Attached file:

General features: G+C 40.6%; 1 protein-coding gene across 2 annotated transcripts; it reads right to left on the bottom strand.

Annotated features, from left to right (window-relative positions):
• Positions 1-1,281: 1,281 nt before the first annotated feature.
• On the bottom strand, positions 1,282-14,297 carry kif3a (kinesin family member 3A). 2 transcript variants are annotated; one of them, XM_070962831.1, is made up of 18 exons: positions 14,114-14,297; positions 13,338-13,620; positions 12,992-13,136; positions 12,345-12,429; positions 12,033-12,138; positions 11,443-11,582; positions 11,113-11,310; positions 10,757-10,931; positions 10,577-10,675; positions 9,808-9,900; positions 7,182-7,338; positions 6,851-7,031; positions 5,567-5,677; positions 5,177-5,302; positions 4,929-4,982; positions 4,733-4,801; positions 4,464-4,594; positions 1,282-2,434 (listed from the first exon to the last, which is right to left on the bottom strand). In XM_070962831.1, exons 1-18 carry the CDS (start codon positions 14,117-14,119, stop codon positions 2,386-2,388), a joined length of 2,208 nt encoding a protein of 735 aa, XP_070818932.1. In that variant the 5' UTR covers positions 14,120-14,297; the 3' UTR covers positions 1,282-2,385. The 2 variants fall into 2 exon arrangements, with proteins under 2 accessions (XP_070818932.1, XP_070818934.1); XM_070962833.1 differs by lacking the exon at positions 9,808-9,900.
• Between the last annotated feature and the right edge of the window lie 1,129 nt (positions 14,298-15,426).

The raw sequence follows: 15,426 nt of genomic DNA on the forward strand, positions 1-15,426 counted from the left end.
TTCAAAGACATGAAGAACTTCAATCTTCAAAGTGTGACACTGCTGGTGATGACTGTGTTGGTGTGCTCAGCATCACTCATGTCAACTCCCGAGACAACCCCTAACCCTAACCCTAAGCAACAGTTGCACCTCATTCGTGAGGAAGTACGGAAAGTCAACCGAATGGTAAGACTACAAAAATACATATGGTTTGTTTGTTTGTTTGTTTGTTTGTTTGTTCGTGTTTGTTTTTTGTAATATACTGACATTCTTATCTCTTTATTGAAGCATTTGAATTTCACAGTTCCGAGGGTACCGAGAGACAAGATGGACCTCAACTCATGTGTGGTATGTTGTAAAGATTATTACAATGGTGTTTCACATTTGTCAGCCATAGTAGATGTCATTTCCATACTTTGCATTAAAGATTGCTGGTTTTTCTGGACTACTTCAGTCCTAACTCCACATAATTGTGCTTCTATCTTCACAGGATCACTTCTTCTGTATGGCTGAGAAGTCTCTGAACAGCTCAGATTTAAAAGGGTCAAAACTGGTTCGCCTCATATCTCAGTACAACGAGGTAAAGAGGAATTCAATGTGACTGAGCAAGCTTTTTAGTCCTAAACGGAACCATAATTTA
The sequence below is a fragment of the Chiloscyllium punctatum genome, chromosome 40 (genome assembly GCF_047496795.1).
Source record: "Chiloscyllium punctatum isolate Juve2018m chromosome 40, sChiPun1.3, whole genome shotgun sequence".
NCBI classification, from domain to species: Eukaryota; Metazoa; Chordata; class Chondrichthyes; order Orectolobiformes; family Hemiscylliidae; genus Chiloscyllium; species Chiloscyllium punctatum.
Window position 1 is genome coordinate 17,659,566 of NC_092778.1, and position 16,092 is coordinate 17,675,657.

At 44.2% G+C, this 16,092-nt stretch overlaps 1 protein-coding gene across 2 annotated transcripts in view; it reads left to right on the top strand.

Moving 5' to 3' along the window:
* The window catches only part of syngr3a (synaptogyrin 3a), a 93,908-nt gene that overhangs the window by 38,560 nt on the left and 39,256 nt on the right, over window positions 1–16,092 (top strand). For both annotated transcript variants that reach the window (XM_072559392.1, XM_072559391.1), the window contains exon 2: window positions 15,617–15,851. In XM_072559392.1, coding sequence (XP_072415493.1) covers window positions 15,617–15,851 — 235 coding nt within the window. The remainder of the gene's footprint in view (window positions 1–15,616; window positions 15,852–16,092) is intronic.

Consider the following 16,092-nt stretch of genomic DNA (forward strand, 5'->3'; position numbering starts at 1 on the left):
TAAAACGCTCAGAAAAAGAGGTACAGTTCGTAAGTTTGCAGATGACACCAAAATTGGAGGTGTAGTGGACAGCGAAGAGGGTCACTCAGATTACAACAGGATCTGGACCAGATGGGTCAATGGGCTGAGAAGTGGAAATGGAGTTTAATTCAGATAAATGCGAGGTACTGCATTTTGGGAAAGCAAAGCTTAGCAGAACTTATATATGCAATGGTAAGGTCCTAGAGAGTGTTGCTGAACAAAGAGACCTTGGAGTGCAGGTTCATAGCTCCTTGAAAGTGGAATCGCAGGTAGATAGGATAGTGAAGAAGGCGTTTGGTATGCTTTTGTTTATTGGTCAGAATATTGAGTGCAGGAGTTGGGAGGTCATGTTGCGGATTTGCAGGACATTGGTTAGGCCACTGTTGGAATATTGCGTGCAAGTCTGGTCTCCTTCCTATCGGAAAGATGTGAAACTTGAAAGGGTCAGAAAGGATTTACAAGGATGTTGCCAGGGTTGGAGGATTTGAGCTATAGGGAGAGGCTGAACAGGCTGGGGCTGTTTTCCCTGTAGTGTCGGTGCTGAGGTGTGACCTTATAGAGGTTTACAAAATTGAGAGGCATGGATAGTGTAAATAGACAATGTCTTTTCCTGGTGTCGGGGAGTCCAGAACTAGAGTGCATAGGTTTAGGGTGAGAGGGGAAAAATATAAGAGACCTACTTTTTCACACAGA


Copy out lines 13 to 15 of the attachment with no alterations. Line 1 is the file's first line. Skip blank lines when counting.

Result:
Moving 5' to 3' along the window:
* The window catches only part of syngr3a (synaptogyrin 3a), a 93,908-nt gene that overhangs the window by 38,560 nt on the left and 39,256 nt on the right, over window positions 1–16,092 (top strand). For both annotated transcript variants that reach the window (XM_072559392.1, XM_072559391.1), the window contains exon 2: window positions 15,617–15,851. In XM_072559392.1, coding sequence (XP_072415493.1) covers window positions 15,617–15,851 — 235 coding nt within the window. The remainder of the gene's footprint in view (window positions 1–15,616; window positions 15,852–16,092) is intronic.

Consider the following 16,092-nt stretch of genomic DNA (forward strand, 5'->3'; position numbering starts at 1 on the left):